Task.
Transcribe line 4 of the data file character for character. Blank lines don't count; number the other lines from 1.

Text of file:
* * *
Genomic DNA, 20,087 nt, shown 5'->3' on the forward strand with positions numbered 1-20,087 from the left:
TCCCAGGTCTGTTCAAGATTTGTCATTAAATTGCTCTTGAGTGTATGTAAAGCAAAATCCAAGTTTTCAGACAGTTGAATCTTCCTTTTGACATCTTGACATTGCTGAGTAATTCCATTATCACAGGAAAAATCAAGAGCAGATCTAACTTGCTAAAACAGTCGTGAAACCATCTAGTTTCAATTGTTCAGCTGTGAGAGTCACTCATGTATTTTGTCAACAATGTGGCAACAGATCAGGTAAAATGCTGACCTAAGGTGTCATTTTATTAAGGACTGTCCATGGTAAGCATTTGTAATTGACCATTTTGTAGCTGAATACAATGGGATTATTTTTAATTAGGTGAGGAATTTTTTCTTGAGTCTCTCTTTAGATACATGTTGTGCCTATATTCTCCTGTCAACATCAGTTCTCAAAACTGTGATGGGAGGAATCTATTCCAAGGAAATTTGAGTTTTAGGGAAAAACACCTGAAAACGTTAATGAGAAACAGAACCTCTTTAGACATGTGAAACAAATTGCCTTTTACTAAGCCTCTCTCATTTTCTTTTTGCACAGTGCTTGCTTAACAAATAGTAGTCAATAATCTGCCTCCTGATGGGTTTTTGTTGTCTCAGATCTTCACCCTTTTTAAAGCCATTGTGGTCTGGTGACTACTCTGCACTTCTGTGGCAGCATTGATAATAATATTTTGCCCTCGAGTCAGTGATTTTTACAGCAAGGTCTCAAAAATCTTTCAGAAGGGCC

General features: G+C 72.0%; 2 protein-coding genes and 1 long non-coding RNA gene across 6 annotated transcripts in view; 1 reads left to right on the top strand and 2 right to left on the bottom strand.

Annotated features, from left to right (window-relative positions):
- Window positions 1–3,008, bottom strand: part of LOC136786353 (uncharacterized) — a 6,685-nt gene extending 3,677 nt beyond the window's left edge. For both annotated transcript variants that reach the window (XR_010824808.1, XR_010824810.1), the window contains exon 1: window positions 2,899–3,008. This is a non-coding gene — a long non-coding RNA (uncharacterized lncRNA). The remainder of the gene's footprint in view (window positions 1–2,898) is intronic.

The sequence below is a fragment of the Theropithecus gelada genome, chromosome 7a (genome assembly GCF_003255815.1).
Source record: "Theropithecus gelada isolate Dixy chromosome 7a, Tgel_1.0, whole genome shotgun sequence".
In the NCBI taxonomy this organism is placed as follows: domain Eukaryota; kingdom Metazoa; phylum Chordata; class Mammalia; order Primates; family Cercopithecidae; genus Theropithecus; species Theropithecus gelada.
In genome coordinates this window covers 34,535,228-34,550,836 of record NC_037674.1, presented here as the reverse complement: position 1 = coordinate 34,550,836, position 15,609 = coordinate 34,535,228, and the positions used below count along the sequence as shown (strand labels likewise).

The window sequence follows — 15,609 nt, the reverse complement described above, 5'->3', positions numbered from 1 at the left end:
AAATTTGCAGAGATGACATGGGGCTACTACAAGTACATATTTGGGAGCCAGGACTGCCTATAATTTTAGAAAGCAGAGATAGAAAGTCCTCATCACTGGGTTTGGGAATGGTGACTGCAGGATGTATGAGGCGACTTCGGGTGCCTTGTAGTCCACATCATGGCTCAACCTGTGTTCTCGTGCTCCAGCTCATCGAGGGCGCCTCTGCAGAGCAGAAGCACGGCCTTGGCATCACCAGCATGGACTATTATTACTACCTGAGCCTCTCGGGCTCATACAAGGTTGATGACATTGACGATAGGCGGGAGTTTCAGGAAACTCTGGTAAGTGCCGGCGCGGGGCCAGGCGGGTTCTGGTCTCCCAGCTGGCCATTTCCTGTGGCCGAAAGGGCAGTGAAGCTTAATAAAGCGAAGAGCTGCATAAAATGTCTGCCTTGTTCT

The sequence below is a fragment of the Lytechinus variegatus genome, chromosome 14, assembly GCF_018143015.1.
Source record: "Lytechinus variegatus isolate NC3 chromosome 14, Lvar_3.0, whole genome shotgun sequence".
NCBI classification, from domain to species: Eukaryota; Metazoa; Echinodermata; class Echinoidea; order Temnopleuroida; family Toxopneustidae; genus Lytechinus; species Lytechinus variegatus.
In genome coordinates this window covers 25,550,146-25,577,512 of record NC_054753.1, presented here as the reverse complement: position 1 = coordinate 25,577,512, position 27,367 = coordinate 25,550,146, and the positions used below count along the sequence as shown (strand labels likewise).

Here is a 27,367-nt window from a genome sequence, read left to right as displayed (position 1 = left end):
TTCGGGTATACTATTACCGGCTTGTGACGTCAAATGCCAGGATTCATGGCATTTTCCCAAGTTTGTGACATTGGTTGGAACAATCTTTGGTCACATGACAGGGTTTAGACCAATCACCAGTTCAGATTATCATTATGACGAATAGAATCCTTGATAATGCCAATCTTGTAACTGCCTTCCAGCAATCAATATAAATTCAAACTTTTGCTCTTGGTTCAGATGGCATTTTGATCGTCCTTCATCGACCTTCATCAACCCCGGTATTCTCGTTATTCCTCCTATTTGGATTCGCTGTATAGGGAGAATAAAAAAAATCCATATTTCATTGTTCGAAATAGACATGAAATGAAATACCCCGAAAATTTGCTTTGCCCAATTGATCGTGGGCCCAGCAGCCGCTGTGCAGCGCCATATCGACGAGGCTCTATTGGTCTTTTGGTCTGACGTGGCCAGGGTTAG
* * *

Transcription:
Annotated features, from left to right (window-relative positions):